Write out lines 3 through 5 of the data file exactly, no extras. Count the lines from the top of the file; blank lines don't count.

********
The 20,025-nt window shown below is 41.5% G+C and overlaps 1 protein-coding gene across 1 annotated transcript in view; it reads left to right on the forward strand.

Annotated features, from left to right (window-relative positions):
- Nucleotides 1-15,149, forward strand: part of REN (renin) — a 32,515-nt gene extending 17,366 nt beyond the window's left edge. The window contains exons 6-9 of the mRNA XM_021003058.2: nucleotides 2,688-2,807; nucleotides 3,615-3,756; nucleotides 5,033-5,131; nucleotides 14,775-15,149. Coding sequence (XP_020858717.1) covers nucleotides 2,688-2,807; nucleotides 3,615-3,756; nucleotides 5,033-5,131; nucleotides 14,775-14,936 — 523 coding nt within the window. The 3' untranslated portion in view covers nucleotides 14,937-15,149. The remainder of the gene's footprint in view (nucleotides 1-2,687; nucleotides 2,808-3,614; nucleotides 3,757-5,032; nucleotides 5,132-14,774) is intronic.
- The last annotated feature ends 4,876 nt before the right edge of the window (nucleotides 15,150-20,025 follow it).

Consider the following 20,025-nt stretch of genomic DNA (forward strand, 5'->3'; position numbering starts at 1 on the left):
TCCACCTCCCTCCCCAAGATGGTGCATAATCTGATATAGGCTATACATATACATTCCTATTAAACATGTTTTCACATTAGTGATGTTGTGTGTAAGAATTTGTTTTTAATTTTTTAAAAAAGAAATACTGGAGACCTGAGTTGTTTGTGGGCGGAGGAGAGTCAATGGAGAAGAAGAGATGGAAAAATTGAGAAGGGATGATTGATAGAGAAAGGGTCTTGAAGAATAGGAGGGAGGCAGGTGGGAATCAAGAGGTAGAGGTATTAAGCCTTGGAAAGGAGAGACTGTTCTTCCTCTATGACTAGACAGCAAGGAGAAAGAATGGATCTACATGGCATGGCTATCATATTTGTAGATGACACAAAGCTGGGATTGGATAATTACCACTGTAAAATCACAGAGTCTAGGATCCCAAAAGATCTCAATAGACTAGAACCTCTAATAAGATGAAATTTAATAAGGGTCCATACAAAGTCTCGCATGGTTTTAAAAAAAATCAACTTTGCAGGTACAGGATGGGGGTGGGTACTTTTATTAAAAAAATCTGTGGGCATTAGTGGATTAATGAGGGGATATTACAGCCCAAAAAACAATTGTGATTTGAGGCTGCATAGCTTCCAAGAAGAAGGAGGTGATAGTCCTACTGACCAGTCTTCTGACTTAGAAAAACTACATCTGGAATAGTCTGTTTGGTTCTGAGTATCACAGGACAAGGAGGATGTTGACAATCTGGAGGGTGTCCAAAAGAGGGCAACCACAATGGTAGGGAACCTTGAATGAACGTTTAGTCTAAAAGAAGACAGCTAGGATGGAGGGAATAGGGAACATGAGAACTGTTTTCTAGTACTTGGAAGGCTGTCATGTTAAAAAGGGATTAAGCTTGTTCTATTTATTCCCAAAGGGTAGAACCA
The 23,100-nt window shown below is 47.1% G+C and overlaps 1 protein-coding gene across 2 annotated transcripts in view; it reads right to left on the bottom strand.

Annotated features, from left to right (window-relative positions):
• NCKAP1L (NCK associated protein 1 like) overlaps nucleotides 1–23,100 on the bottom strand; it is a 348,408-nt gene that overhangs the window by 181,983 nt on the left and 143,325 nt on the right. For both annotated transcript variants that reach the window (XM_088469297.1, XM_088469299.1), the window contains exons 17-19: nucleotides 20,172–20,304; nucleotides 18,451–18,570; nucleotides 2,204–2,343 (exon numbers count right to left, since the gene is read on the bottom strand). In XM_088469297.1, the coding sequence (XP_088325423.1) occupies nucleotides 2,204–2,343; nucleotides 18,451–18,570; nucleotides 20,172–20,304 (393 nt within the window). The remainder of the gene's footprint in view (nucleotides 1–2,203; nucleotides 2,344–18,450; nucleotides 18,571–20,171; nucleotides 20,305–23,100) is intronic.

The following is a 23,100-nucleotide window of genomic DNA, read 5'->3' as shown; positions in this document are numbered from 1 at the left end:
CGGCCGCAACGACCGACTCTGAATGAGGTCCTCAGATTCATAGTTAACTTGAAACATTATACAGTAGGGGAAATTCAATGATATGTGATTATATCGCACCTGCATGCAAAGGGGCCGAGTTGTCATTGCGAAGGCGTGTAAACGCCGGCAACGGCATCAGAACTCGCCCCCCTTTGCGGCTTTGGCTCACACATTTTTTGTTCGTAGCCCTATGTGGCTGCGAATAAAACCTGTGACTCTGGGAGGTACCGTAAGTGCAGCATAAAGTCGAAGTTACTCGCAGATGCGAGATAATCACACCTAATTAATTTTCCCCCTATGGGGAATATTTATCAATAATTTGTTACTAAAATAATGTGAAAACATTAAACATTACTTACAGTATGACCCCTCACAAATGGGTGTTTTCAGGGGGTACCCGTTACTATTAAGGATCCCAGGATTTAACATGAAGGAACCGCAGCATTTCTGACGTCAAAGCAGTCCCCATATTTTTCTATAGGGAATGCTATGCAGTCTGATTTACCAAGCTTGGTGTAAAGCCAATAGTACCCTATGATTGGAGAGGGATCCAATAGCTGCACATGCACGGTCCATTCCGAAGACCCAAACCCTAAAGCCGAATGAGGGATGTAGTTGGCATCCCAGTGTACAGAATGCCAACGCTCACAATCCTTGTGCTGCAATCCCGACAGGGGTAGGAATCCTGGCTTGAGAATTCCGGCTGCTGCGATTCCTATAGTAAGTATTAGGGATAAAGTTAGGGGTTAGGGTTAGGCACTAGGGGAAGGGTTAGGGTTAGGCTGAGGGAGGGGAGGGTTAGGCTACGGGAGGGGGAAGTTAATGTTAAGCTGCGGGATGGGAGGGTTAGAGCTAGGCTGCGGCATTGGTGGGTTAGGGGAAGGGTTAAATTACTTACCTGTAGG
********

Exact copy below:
- Nucleotides 1-15,149, forward strand: part of REN (renin) — a 32,515-nt gene extending 17,366 nt beyond the window's left edge. The window contains exons 6-9 of the mRNA XM_021003058.2: nucleotides 2,688-2,807; nucleotides 3,615-3,756; nucleotides 5,033-5,131; nucleotides 14,775-15,149. Coding sequence (XP_020858717.1) covers nucleotides 2,688-2,807; nucleotides 3,615-3,756; nucleotides 5,033-5,131; nucleotides 14,775-14,936 — 523 coding nt within the window. The 3' untranslated portion in view covers nucleotides 14,937-15,149. The remainder of the gene's footprint in view (nucleotides 1-2,687; nucleotides 2,808-3,614; nucleotides 3,757-5,032; nucleotides 5,132-14,774) is intronic.
- The last annotated feature ends 4,876 nt before the right edge of the window (nucleotides 15,150-20,025 follow it).

Consider the following 20,025-nt stretch of genomic DNA (forward strand, 5'->3'; position numbering starts at 1 on the left):